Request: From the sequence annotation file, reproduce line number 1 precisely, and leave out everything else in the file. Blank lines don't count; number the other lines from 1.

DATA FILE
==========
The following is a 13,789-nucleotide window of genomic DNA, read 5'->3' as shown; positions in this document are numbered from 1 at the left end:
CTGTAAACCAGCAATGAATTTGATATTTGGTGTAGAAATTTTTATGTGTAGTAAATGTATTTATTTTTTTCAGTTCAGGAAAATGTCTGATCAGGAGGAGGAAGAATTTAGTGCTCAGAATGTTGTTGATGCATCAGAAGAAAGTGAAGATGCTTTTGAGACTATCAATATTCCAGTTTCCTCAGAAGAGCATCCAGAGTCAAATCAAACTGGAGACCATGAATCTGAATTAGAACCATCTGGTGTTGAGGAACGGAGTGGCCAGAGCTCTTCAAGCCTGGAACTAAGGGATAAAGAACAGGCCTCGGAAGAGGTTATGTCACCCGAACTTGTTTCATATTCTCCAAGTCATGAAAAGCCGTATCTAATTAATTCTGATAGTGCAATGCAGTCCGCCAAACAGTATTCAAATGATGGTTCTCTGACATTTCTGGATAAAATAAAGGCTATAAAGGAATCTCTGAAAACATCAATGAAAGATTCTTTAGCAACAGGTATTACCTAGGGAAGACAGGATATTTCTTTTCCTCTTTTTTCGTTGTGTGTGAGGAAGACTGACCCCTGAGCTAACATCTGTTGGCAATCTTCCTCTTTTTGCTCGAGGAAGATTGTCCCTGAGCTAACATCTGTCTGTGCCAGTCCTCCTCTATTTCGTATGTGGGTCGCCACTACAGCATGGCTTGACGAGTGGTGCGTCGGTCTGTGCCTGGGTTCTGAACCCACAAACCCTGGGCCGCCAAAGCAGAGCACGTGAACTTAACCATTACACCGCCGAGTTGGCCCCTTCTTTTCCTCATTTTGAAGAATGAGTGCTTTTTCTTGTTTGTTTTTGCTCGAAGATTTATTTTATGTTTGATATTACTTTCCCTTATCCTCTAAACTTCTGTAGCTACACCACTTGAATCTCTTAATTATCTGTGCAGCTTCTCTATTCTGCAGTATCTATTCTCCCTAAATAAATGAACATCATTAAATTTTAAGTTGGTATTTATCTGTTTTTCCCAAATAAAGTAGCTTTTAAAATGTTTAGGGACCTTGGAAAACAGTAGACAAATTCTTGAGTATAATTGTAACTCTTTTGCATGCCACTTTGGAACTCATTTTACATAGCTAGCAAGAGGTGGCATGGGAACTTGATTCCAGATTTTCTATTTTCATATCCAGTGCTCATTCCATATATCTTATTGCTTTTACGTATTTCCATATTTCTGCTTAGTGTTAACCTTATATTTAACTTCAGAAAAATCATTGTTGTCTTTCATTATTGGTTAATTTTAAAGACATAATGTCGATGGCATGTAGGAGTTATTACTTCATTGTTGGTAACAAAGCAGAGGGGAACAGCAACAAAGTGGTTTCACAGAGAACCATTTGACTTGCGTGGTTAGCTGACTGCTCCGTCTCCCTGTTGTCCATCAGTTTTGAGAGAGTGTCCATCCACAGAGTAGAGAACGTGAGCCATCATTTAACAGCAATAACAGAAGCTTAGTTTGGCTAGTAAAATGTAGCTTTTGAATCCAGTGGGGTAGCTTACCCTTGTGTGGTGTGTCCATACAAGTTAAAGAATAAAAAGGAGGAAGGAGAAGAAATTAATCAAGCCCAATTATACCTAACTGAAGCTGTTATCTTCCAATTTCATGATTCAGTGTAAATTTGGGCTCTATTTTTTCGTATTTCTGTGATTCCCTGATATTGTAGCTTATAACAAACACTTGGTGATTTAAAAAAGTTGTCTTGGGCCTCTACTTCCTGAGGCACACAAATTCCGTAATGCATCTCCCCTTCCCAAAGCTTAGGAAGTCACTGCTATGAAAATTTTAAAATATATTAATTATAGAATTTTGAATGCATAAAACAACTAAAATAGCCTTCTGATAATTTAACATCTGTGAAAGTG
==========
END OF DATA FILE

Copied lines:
The following is a 13,789-nucleotide window of genomic DNA, read 5'->3' as shown; positions in this document are numbered from 1 at the left end: